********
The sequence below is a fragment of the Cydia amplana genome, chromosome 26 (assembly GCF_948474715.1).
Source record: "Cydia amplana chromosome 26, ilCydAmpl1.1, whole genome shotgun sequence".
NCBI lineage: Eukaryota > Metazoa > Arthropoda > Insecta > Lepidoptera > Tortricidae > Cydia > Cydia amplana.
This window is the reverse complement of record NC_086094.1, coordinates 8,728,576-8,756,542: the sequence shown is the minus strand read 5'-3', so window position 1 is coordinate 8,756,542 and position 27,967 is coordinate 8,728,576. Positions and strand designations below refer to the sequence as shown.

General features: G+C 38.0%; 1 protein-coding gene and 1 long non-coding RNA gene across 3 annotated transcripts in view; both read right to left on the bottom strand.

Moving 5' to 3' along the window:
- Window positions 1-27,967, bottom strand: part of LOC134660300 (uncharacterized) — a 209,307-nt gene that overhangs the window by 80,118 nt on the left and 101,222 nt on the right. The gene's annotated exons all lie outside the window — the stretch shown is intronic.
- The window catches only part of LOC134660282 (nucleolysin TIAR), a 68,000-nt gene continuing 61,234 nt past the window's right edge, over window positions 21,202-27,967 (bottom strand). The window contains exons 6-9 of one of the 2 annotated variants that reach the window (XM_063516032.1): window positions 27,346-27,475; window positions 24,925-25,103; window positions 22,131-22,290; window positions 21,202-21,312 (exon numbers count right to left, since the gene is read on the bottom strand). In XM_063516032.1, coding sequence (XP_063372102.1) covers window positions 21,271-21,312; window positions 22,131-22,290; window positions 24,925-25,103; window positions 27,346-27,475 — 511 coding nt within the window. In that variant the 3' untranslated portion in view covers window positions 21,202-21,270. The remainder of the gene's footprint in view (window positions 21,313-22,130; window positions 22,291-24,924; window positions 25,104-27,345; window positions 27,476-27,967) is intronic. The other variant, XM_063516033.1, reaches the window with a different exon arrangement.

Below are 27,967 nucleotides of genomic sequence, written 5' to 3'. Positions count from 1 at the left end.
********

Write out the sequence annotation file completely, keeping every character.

The sequence below is a fragment of the Cydia amplana genome, chromosome 26 (assembly GCF_948474715.1).
Source record: "Cydia amplana chromosome 26, ilCydAmpl1.1, whole genome shotgun sequence".
NCBI lineage: Eukaryota > Metazoa > Arthropoda > Insecta > Lepidoptera > Tortricidae > Cydia > Cydia amplana.
This window is the reverse complement of record NC_086094.1, coordinates 8,728,576-8,756,542: the sequence shown is the minus strand read 5'-3', so window position 1 is coordinate 8,756,542 and position 27,967 is coordinate 8,728,576. Positions and strand designations below refer to the sequence as shown.

General features: G+C 38.0%; 1 protein-coding gene and 1 long non-coding RNA gene across 3 annotated transcripts in view; both read right to left on the bottom strand.

Moving 5' to 3' along the window:
- Window positions 1-27,967, bottom strand: part of LOC134660300 (uncharacterized) — a 209,307-nt gene that overhangs the window by 80,118 nt on the left and 101,222 nt on the right. The gene's annotated exons all lie outside the window — the stretch shown is intronic.
- The window catches only part of LOC134660282 (nucleolysin TIAR), a 68,000-nt gene continuing 61,234 nt past the window's right edge, over window positions 21,202-27,967 (bottom strand). The window contains exons 6-9 of one of the 2 annotated variants that reach the window (XM_063516032.1): window positions 27,346-27,475; window positions 24,925-25,103; window positions 22,131-22,290; window positions 21,202-21,312 (exon numbers count right to left, since the gene is read on the bottom strand). In XM_063516032.1, coding sequence (XP_063372102.1) covers window positions 21,271-21,312; window positions 22,131-22,290; window positions 24,925-25,103; window positions 27,346-27,475 — 511 coding nt within the window. In that variant the 3' untranslated portion in view covers window positions 21,202-21,270. The remainder of the gene's footprint in view (window positions 21,313-22,130; window positions 22,291-24,924; window positions 25,104-27,345; window positions 27,476-27,967) is intronic. The other variant, XM_063516033.1, reaches the window with a different exon arrangement.

Below are 27,967 nucleotides of genomic sequence, written 5' to 3'. Positions count from 1 at the left end.